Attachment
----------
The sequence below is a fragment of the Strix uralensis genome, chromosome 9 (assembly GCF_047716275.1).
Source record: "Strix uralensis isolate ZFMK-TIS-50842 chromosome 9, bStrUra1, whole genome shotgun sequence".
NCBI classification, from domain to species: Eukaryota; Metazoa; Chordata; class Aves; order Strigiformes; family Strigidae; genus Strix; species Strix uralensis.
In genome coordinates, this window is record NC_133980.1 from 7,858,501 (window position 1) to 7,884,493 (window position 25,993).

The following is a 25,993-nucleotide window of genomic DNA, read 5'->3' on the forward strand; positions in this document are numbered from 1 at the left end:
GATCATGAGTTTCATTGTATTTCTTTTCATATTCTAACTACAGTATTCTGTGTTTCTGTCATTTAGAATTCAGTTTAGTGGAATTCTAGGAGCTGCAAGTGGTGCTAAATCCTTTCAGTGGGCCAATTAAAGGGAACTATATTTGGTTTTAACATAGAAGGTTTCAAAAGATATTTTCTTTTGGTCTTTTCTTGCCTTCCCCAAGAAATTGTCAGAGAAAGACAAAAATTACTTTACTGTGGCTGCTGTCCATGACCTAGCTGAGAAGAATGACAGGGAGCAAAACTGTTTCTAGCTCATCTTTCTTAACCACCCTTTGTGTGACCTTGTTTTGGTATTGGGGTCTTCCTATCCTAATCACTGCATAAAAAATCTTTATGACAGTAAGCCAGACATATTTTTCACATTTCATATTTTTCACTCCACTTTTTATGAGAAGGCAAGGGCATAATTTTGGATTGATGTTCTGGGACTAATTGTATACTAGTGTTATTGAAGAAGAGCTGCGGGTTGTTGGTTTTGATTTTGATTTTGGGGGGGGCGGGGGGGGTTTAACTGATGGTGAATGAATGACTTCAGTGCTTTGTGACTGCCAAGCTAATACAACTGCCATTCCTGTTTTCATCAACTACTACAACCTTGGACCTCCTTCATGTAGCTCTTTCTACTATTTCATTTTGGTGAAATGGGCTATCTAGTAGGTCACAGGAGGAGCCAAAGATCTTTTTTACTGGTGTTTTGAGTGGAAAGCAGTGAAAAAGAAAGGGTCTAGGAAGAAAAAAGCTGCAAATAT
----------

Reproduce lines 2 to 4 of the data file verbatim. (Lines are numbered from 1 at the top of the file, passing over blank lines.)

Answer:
Source record: "Strix uralensis isolate ZFMK-TIS-50842 chromosome 9, bStrUra1, whole genome shotgun sequence".
NCBI classification, from domain to species: Eukaryota; Metazoa; Chordata; class Aves; order Strigiformes; family Strigidae; genus Strix; species Strix uralensis.
In genome coordinates, this window is record NC_133980.1 from 7,858,501 (window position 1) to 7,884,493 (window position 25,993).